During periods of upheaval, journalists, writers and dissidents are invariably on the front line. This has been the case in Egypt since General Abdel Fattah al-Sisi deposed President Mohamed Morsi on 3 July 2013 and Adly Mansour, a judge who presides over the Supreme Constitutional Court, was appointed as interim president. Despite the new constitution, aimed at improving provisions for freedom of expression and the press, that came into effect on 18 January 2014, repression has worsened, with independent and critical voices being targeted by security services for their reporting or peaceful activism.
Since the Muslim Brotherhood was banned in September 2013 and declared a terrorist group on 25 December, peaceful protests have been violently suppressed by the police and thousands arrested for their alleged support of the organisation. Hundreds have also been detained under Mansour’s repressive protest law, issued on 24 November 2013, which banned demonstrations without written permission from the Ministry of Interior. PEN and other human rights groups are appalled at the escalating crackdown on dissent, which has seen several journalists arrested in recent months, some of whom have reportedly been tortured or otherwise ill-treated in detention.
Among those currently detained at the time of writing are Al Jazeera journalist Peter Greste (an Australian national), Cairo bureau chief Mohamed Fahmy (a Canadian-Egyptian) and producer Baher Mohamed (Egyptian). They were arrested on 29 December 2013 after being accused of broadcasting news which harmed domestic security. Greste is now accused of collaborating with ‘terrorists’ by talking to Muslim Brotherhood members. Fahmy and Mohamed are accused of the more serious offence of membership of the Brotherhood. On 29 January 2014, they, along with 17 other journalists, were formally charged (some in absentia) with belonging to a terrorist organisation; calling for disruption of the law and preventing state institutions from conducting their affairs; broadcasting false news to support a terrorist group; and harming the national interest of the country.
Other silenced voices include Egyptian documentary director Hossam al-Din Salman al-Meneai, who was arrested without a warrant with American translator Jeremy Hodge on 22 January 2014 at their apartment in Cairo. Hodge was released four days later and returned to the USA. Meneai was released without bail on 9 February 2014 but could still face trial on charges of ‘spreading false news’ and ‘endangering the stability of the nation’. Hodge claims that he witnessed Meneai being beaten and that a police officer put a gun to his head and threatened to pull the trigger.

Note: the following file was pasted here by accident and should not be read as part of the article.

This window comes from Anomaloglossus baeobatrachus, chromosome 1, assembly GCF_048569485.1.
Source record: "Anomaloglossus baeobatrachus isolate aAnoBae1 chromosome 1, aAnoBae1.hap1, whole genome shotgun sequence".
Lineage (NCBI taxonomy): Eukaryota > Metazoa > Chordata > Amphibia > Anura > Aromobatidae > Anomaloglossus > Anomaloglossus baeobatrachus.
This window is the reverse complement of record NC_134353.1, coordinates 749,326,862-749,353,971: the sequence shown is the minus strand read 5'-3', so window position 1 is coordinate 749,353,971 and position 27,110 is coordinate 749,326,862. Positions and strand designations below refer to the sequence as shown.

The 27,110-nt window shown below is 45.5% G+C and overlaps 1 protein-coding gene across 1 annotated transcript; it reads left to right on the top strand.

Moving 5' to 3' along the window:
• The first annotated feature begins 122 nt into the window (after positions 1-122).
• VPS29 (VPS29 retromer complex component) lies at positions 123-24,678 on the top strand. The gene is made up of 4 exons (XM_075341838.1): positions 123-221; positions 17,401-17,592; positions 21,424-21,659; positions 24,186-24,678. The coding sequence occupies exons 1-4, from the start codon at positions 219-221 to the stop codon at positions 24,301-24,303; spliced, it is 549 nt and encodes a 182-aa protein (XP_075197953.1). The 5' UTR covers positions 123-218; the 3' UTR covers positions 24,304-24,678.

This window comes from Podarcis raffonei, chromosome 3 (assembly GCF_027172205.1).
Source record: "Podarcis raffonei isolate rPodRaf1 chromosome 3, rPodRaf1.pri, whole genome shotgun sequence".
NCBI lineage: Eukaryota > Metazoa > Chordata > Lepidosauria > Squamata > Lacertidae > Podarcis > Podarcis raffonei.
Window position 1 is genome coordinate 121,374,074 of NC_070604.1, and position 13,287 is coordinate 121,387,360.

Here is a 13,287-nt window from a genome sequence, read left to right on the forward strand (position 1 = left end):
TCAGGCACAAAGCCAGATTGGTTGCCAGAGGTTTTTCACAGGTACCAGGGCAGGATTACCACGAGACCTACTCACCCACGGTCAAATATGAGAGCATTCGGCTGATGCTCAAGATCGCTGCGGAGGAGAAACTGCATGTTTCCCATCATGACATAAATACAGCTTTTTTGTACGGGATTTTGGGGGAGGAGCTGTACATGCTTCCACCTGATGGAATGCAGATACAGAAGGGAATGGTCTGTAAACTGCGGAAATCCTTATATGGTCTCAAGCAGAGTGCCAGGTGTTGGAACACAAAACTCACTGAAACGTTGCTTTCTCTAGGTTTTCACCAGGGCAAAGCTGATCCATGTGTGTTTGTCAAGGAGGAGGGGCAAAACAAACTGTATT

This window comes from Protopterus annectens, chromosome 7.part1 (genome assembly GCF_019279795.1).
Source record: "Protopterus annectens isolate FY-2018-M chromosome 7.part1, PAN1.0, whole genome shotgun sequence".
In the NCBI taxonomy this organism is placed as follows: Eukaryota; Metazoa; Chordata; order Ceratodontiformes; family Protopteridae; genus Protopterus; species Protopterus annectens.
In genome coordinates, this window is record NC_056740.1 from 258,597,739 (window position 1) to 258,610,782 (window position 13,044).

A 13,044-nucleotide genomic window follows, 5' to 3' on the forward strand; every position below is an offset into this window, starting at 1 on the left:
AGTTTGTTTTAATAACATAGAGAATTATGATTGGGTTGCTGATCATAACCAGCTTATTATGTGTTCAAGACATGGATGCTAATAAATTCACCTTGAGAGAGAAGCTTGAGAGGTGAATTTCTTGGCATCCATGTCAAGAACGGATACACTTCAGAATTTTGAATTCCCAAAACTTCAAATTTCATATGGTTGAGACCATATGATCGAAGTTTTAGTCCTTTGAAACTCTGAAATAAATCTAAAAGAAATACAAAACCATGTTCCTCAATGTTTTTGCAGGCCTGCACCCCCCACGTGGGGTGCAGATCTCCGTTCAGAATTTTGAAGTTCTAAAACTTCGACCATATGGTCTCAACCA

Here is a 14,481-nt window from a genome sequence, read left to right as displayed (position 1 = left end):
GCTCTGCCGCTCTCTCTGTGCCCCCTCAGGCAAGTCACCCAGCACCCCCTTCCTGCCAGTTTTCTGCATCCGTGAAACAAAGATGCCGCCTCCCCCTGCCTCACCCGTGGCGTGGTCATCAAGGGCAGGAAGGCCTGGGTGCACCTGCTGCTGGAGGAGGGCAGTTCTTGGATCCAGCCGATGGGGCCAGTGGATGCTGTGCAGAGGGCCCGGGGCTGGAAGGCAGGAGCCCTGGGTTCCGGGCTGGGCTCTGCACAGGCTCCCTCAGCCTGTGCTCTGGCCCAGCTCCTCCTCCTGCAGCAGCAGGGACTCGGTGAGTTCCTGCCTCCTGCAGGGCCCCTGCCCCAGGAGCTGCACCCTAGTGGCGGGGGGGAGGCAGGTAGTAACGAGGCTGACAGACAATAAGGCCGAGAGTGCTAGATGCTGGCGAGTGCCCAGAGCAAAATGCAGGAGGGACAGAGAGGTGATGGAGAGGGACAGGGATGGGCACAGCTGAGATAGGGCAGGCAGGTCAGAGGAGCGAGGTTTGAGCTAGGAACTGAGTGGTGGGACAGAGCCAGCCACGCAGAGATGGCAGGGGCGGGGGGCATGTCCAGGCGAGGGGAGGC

Equally worrying is the two-year prison sentence handed down to internationally acclaimed poet Omar Hazek, who has been detained since early December last year for taking part in a protest. His publications include a collection of poetry in Arabic and English entitled Nota – Skies of Freedom, co-published with Syrian poet Abdelwahhab Azzawi and two other poets from Italy and Portugal. In 2007, Hazek was awarded the title ‘Poet of Romance’ in a televised classical poetry competition, Prince of Poets, organised by the Abu Dhabi Organisation for Culture and Heritage.
Since the overthrow of President Mubarak, Hazek has been outspoken in his allegations of corruption in the Library of Alexandria. The head of the board of trustees was former first lady Suzanne Mubarak. Dr Ismail Serageldin, her close associate, remains its director, despite multiple calls for his resignation over alleged abuse of funds and power and an ongoing investigation into the misappropriation of state funds. During 2011, Hazek produced some 15 articles alleging corruption at the library, but in spite of a recommendation by the district attorney’s office that Serageldin should be prosecuted, no action has been taken and Serageldin remains in post.
On 4 December 2013, Hazek was arrested along with a number of other activists for ‘protesting without permission’ in front of the Alexandria Criminal Court in solidarity with the family of Khalid Said (beaten to death in police custody in 2010) during a retrial of his alleged killers. Hazek was initially charged with beating a policeman, destroying a police vehicle and carrying weapons, among other things, but these charges were subsequently dropped. PEN believes that Hazek has been imprisoned for peacefully exercising his right to freedom of expression and assembly, and is unaware of any other information suggesting that he used or advocated violence.
In January, Hazek and three other activists were sentenced to two years’ imprisonment and a 50,000 EGP fine (around £4,300) for violating the new protest law. On 16 February, the Alexandria Appeal Court upheld their sentences. The only remaining course of legal redress is to challenge the constitutionality of the protest law.
Readers might like to send appeals before the first round of presidential elections on 26–27 May, expressing concern at the recent crackdown on journalists, writers and activists in Egypt and calling for the immediate and unconditional release of poet and activist Omar Hazek; urging the authorities to uphold the right to legitimate expression and peaceful assembly in accordance with their obligations as laid out by the International Covenant on Civil and Political Rights, to which Egypt is a state party; and seeking assurances that Article 7 of the Constitutional Declaration, which provides for limitations on freedom of expression through speech, writing, pictures or other means, is not used to impose restrictions exceeding those permitted under international law. Appeals to be sent to:
His Excellency, Ashraf El Kholy
Embassy of the Arab Republic of Egypt
26 South Street, London W1K 1DW
Fax: +44 20 7491 1542
Interim President, Adly Mansour
Supreme Constitutional Court
Kournish El-Nile El-Maddi, Cairo
Fax: +202 795 8048